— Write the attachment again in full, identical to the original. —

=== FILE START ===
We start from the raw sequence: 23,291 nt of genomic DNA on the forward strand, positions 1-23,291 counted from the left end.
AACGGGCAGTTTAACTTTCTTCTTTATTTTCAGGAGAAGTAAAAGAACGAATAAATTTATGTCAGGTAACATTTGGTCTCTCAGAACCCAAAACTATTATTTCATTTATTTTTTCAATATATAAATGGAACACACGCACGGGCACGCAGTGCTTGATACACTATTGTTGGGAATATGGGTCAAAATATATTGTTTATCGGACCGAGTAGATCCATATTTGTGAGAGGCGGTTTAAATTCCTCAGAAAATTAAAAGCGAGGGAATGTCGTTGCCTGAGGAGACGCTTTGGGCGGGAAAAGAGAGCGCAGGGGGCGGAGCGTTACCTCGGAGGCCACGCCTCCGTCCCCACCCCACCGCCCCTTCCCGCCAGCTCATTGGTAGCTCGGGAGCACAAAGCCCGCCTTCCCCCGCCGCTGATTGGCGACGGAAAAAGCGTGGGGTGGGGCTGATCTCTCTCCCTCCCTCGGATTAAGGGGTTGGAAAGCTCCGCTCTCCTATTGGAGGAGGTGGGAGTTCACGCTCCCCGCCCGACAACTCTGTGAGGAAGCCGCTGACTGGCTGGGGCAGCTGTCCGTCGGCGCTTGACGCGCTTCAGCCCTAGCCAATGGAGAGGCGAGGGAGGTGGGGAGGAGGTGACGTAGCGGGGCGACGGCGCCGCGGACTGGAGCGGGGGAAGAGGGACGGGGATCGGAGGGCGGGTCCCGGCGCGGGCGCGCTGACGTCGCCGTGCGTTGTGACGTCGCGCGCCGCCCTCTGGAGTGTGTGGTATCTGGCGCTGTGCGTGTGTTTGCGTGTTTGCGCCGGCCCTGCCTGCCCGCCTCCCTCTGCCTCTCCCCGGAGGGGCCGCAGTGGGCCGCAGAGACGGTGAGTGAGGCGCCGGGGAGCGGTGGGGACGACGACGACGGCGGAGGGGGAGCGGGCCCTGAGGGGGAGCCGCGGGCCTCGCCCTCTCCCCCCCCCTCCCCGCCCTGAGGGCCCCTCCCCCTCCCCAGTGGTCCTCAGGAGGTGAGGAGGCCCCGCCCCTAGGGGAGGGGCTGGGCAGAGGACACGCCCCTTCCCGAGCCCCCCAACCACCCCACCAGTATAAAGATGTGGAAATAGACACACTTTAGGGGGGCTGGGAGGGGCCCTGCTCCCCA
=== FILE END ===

We start from the raw sequence: 23,291 nt of genomic DNA on the forward strand, positions 1-23,291 counted from the left end.
AACGGGCAGTTTAACTTTCTTCTTTATTTTCAGGAGAAGTAAAAGAACGAATAAATTTATGTCAGGTAACATTTGGTCTCTCAGAACCCAAAACTATTATTTCATTTATTTTTTCAATATATAAATGGAACACACGCACGGGCACGCAGTGCTTGATACACTATTGTTGGGAATATGGGTCAAAATATATTGTTTATCGGACCGAGTAGATCCATATTTGTGAGAGGCGGTTTAAATTCCTCAGAAAATTAAAAGCGAGGGAATGTCGTTGCCTGAGGAGACGCTTTGGGCGGGAAAAGAGAGCGCAGGGGGCGGAGCGTTACCTCGGAGGCCACGCCTCCGTCCCCACCCCACCGCCCCTTCCCGCCAGCTCATTGGTAGCTCGGGAGCACAAAGCCCGCCTTCCCCCGCCGCTGATTGGCGACGGAAAAAGCGTGGGGTGGGGCTGATCTCTCTCCCTCCCTCGGATTAAGGGGTTGGAAAGCTCCGCTCTCCTATTGGAGGAGGTGGGAGTTCACGCTCCCCGCCCGACAACTCTGTGAGGAAGCCGCTGACTGGCTGGGGCAGCTGTCCGTCGGCGCTTGACGCGCTTCAGCCCTAGCCAATGGAGAGGCGAGGGAGGTGGGGAGGAGGTGACGTAGCGGGGCGACGGCGCCGCGGACTGGAGCGGGGGAAGAGGGACGGGGATCGGAGGGCGGGTCCCGGCGCGGGCGCGCTGACGTCGCCGTGCGTTGTGACGTCGCGCGCCGCCCTCTGGAGTGTGTGGTATCTGGCGCTGTGCGTGTGTTTGCGTGTTTGCGCCGGCCCTGCCTGCCCGCCTCCCTCTGCCTCTCCCCGGAGGGGCCGCAGTGGGCCGCAGAGACGGTGAGTGAGGCGCCGGGGAGCGGTGGGGACGACGACGACGGCGGAGGGGGAGCGGGCCCTGAGGGGGAGCCGCGGGCCTCGCCCTCTCCCCCCCCCTCCCCGCCCTGAGGGCCCCTCCCCCTCCCCAGTGGTCCTCAGGAGGTGAGGAGGCCCCGCCCCTAGGGGAGGGGCTGGGCAGAGGACACGCCCCTTCCCGAGCCCCCCAACCACCCCACCAGTATAAAGATGTGGAAATAGACACACTTTAGGGGGGCTGGGAGGGGCCCTGCTCCCCA